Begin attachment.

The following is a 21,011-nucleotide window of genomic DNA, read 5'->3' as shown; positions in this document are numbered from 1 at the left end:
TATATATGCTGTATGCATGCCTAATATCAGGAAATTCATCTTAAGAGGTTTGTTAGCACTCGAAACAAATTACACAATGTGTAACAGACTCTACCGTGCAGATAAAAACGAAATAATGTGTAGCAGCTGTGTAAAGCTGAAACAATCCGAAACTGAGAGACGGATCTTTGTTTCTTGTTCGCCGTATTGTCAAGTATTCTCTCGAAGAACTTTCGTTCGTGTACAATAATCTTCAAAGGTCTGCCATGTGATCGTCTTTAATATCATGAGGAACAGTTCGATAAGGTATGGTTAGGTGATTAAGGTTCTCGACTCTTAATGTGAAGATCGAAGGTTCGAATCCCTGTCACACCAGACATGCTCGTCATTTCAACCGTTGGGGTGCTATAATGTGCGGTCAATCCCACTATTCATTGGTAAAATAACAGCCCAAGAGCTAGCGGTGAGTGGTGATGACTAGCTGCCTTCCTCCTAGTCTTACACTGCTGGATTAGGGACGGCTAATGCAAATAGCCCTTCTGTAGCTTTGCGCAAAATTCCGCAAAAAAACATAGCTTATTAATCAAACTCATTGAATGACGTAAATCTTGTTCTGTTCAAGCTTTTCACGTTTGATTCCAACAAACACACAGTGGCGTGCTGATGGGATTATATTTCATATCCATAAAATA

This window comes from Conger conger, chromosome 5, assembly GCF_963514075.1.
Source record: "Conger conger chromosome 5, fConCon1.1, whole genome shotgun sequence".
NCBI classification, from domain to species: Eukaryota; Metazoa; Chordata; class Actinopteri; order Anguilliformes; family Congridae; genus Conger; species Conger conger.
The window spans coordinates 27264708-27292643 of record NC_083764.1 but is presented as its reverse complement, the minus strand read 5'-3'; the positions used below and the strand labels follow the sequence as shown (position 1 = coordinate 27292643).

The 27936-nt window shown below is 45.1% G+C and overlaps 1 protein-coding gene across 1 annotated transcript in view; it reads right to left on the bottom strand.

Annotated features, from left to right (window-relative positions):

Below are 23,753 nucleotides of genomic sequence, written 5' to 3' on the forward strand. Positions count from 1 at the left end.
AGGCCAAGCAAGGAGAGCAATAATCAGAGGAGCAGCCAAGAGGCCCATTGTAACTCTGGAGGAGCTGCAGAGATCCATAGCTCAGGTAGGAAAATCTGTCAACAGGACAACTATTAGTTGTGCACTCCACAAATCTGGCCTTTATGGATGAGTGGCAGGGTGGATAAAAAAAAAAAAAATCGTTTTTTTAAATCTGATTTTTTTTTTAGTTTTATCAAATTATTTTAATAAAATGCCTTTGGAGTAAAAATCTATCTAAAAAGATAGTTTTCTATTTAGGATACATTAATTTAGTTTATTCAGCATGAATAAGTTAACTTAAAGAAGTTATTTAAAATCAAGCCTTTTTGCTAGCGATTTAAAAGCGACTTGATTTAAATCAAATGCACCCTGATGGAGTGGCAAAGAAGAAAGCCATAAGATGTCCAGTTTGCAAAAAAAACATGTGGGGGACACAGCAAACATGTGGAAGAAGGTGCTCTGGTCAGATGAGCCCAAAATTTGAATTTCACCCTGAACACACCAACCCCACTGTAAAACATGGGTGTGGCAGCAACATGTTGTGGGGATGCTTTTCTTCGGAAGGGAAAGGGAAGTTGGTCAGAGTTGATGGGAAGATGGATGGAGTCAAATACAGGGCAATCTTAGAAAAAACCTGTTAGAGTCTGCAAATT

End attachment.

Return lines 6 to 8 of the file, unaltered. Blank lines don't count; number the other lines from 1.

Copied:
The window spans coordinates 27264708-27292643 of record NC_083764.1 but is presented as its reverse complement, the minus strand read 5'-3'; the positions used below and the strand labels follow the sequence as shown (position 1 = coordinate 27292643).

The 27936-nt window shown below is 45.1% G+C and overlaps 1 protein-coding gene across 1 annotated transcript in view; it reads right to left on the bottom strand.

Annotated features, from left to right (window-relative positions):